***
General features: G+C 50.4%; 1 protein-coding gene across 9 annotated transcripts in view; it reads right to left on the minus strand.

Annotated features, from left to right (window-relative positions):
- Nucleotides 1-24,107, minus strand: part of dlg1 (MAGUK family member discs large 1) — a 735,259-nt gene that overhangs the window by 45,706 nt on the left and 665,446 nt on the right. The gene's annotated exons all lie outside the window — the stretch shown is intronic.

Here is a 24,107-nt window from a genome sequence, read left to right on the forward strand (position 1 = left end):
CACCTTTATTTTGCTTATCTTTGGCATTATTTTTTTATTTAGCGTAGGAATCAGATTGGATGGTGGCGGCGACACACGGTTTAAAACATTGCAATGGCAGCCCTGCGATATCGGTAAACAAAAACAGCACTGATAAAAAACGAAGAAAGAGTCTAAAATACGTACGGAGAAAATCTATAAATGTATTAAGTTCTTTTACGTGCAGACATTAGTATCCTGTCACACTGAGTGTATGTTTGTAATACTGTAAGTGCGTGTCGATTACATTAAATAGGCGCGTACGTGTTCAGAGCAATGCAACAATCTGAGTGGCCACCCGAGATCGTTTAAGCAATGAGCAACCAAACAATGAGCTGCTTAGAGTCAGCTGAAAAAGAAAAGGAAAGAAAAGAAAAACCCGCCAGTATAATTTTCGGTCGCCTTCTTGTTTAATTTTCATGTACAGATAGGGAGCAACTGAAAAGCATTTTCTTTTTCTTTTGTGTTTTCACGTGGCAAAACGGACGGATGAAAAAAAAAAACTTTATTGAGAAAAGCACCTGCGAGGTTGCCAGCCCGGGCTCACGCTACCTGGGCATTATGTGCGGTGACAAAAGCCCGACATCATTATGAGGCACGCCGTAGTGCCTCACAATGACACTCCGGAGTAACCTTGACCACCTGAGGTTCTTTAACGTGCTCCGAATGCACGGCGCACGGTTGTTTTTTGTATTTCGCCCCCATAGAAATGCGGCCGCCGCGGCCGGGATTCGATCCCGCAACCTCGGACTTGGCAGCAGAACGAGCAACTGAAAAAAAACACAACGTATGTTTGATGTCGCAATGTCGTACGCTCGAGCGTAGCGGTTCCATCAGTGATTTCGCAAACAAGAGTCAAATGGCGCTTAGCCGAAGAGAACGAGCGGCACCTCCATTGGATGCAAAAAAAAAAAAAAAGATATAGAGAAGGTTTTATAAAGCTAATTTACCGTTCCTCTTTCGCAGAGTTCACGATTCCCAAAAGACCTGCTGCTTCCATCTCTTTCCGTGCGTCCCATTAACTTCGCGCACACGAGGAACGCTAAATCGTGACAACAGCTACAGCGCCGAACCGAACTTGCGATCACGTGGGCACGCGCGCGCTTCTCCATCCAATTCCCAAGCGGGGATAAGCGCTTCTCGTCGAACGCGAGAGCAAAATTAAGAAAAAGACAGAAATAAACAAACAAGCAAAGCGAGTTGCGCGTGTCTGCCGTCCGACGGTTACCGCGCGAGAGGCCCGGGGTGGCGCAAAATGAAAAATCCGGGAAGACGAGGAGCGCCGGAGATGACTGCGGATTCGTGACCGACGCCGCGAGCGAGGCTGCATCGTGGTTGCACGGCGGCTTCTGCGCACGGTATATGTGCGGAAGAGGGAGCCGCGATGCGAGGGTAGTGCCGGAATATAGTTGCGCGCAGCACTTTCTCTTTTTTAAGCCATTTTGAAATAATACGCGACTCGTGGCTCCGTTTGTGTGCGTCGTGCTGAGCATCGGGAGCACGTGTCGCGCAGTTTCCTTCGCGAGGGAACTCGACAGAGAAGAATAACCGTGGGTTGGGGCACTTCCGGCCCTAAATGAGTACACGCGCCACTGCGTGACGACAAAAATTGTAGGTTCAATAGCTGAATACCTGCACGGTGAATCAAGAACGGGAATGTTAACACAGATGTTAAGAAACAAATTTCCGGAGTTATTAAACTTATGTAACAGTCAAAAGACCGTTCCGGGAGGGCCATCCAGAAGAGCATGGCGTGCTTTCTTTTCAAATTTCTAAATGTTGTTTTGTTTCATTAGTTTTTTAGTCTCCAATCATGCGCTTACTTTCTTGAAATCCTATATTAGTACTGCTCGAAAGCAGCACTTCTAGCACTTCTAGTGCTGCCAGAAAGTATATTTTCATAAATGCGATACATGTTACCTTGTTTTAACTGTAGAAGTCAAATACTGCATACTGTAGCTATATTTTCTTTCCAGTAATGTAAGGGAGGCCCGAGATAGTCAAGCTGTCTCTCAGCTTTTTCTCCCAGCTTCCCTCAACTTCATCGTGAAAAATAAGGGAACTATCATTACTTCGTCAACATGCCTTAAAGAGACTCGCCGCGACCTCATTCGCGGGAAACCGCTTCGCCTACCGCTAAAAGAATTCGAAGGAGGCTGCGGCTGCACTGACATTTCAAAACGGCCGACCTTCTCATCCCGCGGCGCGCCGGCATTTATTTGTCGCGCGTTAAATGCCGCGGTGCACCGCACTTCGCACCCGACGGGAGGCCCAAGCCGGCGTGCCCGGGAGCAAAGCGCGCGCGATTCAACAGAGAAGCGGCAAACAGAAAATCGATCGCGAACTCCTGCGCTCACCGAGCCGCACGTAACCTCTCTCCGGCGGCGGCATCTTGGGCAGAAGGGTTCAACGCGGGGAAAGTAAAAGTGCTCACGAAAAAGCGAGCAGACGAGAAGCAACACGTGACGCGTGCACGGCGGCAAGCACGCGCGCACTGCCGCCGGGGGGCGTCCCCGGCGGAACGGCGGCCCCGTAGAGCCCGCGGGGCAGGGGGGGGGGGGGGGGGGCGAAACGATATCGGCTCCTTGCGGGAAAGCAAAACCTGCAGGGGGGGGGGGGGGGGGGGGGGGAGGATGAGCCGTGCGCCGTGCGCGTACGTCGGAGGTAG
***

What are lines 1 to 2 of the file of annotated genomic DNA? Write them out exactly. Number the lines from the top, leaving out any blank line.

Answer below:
General features: G+C 50.4%; 1 protein-coding gene across 9 annotated transcripts in view; it reads right to left on the minus strand.

Annotated features, from left to right (window-relative positions):